One of the great thing about audio gear is you generally don’t have to upgrade it as much as video gear. In the last 25 years I’ve had seven (main) cameras, and only two wireless microphone systems. For the first 12 years, I used a beginner’s Azden WMS-Pro VHF system. When I found I needed something more pro, I moved up to the Sennheiser G2 combo system, chosen because I needed high quality, interference rejection and flexibility. I got one receiver, with a lavalier/belt-pack transmitter and a plug-on XLR transmitter that can attach to any XLR Microphone or soundboard to record a mix. Over the last 11 years, the Sennheiser system has never let me down, but recently, needing a second system, I started looking into the new digital systems.

With all the talk of re-allocation of frequencies, I didn’t want to buy a new UHF system and find out the FCC made the frequencies illegal as they allocated them for another use. The first digital mic I tried, an entry-level unit for $199, was awful. I kept getting interference, causing a loss of signal. I saw the Audio-Technica System 10 for the first time at NAB 2016. After 18 months, the System 10 combo system arrived.

The system can be configured several different ways. I got a combo system that consisted of a one-piece handheld mic/transmitter, the lavalier transmitter with clip-on mic, and the receiver. The first thing I noticed was the large size of the belt-pack transmitter — it was 50% larger than the Sennheiser G2 transmitter. Next, I noticed the mic connector was semi-proprietary — if the supplied lav mic gets lost or broken, you can’t just pop on any standard 1/8-inch (3.5mm) mic in an emergency, as you can with the Sennheiser.

The handheld microphone/transmitter is a bit of a bulky unit, compared to the Shure SM58/Sennheiser plug-on XLR transmitter that I have been using for the last dozen years or so. As mentioned before, I prefer the plug-on transmitter, as it gives me an infinite choice of different microphones and the ability to take a feed off of a sound board. While I prefer the SM58 for interviews, I attach it to an Azden SM250 shotgun in cases where running a cable from the boom would be problematic. If any mic should break, I can swap it out. With the A-T you are stuck, unless you rig something with the lav transmitter and an optional cable — more about that later.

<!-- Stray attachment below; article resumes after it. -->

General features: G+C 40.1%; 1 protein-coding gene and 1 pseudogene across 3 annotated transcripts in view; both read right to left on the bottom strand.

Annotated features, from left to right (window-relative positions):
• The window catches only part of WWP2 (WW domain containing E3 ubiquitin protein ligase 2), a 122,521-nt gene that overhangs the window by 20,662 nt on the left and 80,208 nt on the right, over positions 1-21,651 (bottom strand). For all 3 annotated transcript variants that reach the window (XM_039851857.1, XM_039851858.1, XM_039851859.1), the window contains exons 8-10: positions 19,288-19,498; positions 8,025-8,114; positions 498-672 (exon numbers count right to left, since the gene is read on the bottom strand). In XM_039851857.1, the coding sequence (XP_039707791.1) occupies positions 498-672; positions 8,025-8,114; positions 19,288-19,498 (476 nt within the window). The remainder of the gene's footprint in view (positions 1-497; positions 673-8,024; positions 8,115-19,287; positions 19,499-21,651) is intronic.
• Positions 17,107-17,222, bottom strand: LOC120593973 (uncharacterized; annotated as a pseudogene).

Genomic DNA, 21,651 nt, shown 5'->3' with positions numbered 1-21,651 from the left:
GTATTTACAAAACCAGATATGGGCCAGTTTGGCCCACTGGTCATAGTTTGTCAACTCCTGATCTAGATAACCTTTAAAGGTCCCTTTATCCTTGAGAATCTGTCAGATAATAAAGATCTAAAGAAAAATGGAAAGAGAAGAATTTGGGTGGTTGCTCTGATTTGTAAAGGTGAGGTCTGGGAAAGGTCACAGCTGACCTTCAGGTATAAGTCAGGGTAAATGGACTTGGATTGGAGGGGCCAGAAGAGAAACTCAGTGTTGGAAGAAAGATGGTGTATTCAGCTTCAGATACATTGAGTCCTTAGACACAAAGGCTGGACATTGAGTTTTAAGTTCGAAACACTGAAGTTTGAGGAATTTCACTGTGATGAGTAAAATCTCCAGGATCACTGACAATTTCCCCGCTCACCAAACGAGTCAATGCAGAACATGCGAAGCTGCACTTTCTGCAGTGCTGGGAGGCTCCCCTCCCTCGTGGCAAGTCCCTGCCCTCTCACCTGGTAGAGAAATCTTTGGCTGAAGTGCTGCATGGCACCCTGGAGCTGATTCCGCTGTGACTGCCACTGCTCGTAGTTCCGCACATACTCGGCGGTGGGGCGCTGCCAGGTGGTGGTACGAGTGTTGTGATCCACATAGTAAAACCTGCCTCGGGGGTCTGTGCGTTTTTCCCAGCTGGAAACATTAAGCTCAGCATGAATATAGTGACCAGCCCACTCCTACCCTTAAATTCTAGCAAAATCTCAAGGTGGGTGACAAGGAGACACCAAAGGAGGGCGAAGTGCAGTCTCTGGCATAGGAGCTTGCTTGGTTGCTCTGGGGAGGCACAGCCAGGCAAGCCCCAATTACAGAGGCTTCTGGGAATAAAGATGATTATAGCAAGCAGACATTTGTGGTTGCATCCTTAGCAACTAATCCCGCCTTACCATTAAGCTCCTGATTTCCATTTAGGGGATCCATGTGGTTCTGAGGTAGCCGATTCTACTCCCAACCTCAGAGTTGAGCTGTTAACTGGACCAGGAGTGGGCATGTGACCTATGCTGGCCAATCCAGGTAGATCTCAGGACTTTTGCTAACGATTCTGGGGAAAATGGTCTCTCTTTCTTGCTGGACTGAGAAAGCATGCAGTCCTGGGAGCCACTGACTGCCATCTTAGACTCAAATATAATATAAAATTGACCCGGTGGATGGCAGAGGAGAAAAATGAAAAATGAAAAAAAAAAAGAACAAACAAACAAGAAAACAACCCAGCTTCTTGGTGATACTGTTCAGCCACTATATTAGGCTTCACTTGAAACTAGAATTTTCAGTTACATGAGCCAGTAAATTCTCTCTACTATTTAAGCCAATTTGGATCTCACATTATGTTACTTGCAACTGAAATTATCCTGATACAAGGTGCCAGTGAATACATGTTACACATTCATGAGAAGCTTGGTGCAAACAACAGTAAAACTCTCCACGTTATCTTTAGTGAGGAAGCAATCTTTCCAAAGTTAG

The receiver is actually not as big as the belt-pack transmitter. It has two antennas that must be screwed on before use. One of my concerns is the internal, non-removable rechargeable battery. The battery charges through a standard Micro-USB port and can work through most USB chargers or USB ports on computers. The factory says it should last for 12 hours of continuous use. My concern is what happens when the rechargeable battery fails. If it fails, you need to take it in for service or buy a new receiver. Why A-T chose to use AA batteries for the transmitters but make the batteries non-removable in the receivers is a bit of a mystery to me.

Depending on what camera you shoot with, the System 10 may need additional cables. A-T supplies an 1/8-inch (3.5 mm) stereo cable that will connect the receiver to a DSLR or consumer camcorder. If you are working with a professional camera with XLR audio, you will need to purchase an 1/8” (3.5 mm) stereo-to-XLR male cable. I happened to have a couple I bought from Hosa for $8. When using that cable, remember to slide the switch from stereo to mono. If you are going into a 1/8” (3.5 mm) stereo input on a camera, then keep the switch on stereo.

Setting up the system for the first time is a little tricky at first, and instructions weren’t quite intuitive. Once the System 10’s receiver is powered on, you select a system id # (I chose “1”) and then, on the handheld microphone, you select the same number and hit the “pair” button. On the receiver, I set up channel “2” with the belt pack. Now, in order to switch from one mic to the other, I need only change the receiver’s channel to get the corresponding transmitter.

Audio-Technica System 10

Here’s the Audio-Technica System 10 at work, mounted on a Canon XC-10 during a shoot.
Marc Franklin

The first shoot I used the System 10 on was a promo video for a fertility clinic. I had to interview five different doctors in two hours in an office building in Encino, CA, which is a busy, upper-class suburb of Los Angeles. This is important, because UHF traffic and Wi-Fi in areas like this can cause interference. My Sennheiser G2 system has a feature that can defeat some interference, but not all. When it doesn’t, you have to search for an open frequency. With the System 10, once paired, the transmitter and receiver are in duplex communication. If the receiver is in fear of interference, it actually changes the frequency of both the receiver and transmitter in real time. This is very different from traditional wireless, where there is no two-way communication between components.